The graffiti world lost a giant with the death of NEKST — the prolific street tagger who got his start in Houston during the mid 1990s before making his way to the New York big leagues with the notorious Mad Society Kings crew.
As one might expect, there's not much in the way of biographical information about an artist whose career requires him to spend much of the time dodging police. And information about his death is equally sketchy with local artists saying they don't want to get into the cause.
"You know you're badass when half of your peers want to write with you and the other half wan ts to fight you."
Glasstire listed his name simply as "Sean" in a recent obituary while the Houston Press, which gave him its 2003 award for best graffiti artist, noted only that he began working in 1996 under the moniker "Next" and that he served a short but artistically-busy prison sentence in Dallas.
After that, details of NEKST's life and untimely death remain a mystery to those outside the tightly-knit graffiti community. Luckily, the rest of us are left with countless monumental works the artist plastered across the globe from EaDo to London.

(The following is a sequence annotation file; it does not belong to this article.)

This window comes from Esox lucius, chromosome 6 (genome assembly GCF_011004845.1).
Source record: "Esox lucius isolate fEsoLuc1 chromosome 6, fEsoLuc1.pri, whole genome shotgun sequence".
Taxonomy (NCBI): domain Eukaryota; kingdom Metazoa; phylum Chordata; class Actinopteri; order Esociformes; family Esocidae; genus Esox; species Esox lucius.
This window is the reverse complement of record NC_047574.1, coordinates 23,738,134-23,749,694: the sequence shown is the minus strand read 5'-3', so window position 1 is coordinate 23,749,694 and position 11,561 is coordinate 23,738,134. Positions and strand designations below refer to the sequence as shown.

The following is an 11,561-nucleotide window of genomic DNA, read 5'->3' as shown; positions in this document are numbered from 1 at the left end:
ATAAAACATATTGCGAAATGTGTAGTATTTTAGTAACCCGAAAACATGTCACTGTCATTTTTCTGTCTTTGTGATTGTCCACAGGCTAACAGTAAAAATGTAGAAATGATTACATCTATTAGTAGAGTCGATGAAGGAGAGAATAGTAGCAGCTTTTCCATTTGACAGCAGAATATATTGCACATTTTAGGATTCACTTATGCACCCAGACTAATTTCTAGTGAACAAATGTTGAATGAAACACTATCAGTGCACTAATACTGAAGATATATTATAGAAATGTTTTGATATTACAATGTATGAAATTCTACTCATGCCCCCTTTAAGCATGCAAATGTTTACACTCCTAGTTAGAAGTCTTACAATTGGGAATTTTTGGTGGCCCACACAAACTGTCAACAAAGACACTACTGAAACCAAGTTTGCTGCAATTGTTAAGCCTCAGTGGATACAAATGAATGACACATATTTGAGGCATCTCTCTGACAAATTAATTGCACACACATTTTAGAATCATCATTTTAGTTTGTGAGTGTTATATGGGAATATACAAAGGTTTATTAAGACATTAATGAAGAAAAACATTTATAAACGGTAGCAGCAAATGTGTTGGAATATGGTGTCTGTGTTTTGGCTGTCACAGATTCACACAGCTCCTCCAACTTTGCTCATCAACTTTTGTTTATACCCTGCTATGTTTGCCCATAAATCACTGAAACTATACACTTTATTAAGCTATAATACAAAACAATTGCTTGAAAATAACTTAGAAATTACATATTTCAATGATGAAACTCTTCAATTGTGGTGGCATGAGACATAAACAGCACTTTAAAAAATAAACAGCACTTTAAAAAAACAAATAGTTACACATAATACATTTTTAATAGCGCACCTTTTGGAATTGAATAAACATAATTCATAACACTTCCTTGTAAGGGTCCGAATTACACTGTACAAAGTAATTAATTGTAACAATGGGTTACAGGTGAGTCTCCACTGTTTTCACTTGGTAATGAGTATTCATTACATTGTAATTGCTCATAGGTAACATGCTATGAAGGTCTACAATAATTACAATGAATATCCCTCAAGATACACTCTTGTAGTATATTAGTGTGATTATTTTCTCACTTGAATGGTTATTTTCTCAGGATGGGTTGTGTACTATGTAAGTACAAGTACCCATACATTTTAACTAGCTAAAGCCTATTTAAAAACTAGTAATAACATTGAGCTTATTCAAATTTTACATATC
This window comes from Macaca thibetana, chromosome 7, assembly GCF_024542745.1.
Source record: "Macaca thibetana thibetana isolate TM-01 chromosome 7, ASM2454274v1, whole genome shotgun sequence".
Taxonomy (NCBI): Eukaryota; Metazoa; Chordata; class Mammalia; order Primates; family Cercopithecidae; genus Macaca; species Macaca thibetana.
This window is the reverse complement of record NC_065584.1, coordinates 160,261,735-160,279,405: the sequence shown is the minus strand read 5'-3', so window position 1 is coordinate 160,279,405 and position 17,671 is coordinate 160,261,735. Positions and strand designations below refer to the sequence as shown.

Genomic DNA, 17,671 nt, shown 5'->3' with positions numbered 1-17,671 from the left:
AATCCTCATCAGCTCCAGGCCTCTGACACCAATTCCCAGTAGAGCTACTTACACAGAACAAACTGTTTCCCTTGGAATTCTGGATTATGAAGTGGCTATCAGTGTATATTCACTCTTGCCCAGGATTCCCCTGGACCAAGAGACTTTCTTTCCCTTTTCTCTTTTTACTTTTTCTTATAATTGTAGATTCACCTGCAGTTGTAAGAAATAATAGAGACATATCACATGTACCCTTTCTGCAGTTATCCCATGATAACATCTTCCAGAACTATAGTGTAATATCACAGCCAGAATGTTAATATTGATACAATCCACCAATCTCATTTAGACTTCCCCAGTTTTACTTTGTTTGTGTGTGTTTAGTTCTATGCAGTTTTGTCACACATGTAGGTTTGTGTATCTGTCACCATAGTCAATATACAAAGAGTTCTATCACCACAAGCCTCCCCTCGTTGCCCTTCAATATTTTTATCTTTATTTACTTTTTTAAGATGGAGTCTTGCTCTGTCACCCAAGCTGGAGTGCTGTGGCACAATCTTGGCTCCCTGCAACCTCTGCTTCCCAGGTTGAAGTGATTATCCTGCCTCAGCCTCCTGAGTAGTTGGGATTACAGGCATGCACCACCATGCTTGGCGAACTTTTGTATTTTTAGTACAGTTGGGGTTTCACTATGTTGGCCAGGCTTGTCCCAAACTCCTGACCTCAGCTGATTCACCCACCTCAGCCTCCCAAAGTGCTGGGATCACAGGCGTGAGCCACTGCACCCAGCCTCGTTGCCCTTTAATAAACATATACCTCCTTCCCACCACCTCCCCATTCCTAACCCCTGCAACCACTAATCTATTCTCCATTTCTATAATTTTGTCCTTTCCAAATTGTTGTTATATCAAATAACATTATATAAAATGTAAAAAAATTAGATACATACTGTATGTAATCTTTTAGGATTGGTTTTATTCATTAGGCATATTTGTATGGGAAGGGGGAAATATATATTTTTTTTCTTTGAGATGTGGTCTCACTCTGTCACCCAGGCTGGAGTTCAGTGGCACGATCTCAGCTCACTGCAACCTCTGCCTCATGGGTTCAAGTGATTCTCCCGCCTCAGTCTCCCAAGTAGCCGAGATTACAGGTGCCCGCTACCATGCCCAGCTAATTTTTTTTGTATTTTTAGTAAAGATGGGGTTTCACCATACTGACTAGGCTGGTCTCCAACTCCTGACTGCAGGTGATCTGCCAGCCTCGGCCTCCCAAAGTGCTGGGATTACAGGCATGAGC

"These days, it's all about using the Internet to get you name out to the world," Houston graffiti writer GONZO247 tells CultureMap. "But for NEKST, he decided to just write his name on the world."
GONZO, who'd known the artist for nearly two decades, recalls some of NEKST's early tags — one of which can still be seen covering a warehouse fire escape across from Minute Maid Park just east of the 59 freeway.
"He used to write in this crazy silver and black wildstyle before moving onto these bigger and bigger projects," Gonzo says. "Through the years, he inspired a lot of people and gained the respect of a lot of graffiti artists.
"You know you're badass when half of your peers want to write with you and the other half wants to fight you."
NEKST was known not only for his large and intricate murals, but for his ability to create them in the most challenging of terrain. "He wouldn't just climb a billboard and tag it, he'd cover the whole thing," GONZO says. "It's that kind of work that made him so well-known among graffiti artists."
This past weekend, as a tribute to the artist, graffiti writers gathered at a memorial site in Houston to re-create their own versions of a NEKST piece. The location of the dedication project will be announced in the near future.